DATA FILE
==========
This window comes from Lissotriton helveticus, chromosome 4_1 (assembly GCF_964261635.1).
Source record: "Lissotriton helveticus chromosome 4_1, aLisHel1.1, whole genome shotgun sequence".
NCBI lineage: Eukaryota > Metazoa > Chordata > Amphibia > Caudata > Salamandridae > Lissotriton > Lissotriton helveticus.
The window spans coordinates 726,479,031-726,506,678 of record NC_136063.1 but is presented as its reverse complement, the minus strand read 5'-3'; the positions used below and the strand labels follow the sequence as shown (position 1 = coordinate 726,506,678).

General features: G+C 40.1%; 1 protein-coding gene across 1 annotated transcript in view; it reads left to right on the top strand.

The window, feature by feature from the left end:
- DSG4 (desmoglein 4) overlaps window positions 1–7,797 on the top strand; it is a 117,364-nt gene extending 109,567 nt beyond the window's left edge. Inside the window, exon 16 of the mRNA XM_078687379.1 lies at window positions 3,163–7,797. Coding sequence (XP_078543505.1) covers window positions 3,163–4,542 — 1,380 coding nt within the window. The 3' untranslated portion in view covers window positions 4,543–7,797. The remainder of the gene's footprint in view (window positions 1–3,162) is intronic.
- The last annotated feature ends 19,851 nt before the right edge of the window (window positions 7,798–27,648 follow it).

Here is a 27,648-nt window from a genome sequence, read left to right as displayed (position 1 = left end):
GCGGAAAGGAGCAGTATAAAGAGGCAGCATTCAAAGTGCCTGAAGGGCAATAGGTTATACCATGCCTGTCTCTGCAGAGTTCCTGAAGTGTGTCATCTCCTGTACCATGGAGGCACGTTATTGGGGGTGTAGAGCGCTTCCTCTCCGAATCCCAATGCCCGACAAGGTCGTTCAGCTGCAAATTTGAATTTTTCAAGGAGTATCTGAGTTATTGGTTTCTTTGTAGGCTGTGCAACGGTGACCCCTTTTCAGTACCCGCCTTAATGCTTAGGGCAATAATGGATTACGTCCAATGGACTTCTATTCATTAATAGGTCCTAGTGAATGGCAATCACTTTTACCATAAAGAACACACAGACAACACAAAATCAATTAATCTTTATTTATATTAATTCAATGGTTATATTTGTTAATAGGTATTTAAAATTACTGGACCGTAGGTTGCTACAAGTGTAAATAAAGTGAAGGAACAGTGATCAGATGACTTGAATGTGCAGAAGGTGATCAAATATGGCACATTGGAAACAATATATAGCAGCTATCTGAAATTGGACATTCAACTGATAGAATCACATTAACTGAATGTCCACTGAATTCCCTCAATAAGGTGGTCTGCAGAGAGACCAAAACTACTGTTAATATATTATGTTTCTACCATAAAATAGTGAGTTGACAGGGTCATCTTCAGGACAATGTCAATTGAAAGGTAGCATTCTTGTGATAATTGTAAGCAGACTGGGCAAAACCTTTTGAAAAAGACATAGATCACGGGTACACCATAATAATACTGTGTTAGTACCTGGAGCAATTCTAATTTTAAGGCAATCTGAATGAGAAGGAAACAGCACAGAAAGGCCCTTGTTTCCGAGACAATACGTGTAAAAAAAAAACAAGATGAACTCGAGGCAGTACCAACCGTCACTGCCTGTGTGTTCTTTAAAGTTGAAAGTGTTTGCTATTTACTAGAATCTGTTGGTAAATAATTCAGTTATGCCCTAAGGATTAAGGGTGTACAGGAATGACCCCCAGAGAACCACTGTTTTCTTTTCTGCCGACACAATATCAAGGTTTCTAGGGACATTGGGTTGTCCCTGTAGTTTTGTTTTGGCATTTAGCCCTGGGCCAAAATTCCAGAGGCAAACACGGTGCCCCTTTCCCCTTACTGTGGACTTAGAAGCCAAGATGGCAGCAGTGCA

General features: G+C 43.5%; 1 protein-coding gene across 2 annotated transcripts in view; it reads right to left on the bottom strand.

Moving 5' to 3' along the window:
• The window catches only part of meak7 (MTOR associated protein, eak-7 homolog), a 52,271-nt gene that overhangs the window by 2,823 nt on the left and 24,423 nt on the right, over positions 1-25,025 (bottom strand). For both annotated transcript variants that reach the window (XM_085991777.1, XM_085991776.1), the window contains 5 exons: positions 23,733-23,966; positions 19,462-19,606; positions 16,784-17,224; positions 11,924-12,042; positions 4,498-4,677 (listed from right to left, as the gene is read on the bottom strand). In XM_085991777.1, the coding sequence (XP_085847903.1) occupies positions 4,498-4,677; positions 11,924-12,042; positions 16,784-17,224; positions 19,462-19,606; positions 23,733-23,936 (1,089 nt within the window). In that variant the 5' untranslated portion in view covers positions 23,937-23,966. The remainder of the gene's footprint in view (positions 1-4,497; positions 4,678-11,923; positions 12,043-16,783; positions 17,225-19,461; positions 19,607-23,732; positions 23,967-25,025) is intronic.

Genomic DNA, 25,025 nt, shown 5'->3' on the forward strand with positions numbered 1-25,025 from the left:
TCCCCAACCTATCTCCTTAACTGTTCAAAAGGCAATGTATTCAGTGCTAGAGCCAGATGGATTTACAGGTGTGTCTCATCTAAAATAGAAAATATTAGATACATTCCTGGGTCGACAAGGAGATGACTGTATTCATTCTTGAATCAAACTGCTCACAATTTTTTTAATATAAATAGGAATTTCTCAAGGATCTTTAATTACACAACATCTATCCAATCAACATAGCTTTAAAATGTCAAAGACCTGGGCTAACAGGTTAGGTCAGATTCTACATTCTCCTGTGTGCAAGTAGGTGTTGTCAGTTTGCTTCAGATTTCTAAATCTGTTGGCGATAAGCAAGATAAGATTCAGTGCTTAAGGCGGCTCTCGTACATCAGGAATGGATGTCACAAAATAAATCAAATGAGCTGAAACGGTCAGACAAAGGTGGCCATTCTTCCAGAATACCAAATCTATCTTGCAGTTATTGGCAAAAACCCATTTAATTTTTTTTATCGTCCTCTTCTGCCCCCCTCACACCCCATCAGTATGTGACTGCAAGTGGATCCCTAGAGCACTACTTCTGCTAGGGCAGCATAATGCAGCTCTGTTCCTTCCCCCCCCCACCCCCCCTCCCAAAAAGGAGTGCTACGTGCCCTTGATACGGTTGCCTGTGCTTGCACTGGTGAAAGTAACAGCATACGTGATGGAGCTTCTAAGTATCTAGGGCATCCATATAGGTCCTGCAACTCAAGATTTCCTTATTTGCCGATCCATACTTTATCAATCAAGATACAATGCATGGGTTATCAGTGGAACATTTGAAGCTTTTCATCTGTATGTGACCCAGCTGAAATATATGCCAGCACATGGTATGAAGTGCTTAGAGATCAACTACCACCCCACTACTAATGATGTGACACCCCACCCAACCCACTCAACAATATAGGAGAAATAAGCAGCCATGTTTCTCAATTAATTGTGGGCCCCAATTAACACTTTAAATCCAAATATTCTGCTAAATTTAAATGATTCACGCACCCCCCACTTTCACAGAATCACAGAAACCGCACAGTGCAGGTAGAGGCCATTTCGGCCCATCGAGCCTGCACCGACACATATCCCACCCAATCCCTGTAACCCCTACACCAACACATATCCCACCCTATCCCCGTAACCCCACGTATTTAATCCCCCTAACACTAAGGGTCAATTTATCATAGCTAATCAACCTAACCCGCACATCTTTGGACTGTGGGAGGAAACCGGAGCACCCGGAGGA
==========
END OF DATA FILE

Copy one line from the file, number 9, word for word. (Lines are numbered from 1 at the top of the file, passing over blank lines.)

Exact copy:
Here is a 27,648-nt window from a genome sequence, read left to right as displayed (position 1 = left end):